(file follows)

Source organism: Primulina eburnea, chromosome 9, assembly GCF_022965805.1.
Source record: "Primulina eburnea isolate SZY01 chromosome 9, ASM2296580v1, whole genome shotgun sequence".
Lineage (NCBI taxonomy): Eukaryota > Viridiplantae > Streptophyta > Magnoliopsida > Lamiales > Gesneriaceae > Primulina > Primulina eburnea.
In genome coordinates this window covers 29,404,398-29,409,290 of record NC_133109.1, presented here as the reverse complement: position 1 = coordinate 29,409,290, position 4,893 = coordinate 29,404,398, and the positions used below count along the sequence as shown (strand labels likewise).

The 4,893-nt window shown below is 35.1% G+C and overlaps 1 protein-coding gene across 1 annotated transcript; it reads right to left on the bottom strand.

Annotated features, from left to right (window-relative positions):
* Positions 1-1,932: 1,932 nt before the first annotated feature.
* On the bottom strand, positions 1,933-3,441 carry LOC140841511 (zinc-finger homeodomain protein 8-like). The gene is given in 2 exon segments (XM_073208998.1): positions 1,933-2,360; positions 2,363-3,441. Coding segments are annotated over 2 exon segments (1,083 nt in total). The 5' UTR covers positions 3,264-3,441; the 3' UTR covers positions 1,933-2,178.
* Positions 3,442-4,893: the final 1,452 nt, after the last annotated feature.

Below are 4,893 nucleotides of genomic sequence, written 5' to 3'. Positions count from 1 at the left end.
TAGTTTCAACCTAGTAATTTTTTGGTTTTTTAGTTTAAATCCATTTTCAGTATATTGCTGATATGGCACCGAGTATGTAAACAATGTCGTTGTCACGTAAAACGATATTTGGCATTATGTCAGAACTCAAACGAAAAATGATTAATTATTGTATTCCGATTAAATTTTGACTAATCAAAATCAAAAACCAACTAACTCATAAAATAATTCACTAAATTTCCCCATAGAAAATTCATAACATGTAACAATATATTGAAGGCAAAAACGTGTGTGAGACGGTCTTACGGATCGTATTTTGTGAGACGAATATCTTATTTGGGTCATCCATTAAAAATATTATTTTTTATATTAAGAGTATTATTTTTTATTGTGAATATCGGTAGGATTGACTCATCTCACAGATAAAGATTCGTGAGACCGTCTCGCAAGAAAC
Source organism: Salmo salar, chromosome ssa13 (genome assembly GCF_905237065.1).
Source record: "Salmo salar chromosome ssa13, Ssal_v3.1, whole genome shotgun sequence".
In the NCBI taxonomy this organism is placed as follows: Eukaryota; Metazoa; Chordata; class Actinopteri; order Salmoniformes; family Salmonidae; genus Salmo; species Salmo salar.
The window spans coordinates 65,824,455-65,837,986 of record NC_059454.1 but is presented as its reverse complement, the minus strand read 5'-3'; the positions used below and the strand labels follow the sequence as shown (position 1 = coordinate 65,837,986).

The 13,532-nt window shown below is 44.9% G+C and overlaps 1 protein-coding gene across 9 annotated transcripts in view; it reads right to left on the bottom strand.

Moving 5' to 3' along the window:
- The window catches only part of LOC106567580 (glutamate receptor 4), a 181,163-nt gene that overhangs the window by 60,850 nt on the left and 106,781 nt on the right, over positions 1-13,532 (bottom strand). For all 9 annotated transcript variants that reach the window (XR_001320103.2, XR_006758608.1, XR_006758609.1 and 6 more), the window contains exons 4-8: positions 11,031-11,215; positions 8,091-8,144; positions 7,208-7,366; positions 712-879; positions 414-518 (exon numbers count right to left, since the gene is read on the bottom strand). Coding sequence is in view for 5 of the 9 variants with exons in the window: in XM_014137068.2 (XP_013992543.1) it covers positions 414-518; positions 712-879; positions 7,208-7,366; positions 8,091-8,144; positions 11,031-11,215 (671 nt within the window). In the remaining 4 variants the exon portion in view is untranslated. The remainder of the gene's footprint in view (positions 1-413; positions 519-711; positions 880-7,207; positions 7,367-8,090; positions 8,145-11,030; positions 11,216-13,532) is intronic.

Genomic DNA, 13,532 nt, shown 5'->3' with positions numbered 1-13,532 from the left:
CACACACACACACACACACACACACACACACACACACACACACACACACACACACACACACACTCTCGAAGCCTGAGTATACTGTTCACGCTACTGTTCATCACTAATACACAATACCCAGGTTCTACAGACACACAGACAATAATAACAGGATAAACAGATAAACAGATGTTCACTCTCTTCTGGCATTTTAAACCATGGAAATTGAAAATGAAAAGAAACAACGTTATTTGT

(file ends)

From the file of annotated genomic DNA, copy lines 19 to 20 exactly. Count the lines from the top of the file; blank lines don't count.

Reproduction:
Genomic DNA, 13,532 nt, shown 5'->3' with positions numbered 1-13,532 from the left:
CACACACACACACACACACACACACACACACACACACACACACACACACACACACACACACACTCTCGAAGCCTGAGTATACTGTTCACGCTACTGTTCATCACTAATACACAATACCCAGGTTCTACAGACACACAGACAATAATAACAGGATAAACAGATAAACAGATGTTCACTCTCTTCTGGCATTTTAAACCATGGAAATTGAAAATGAAAAGAAACAACGTTATTTGT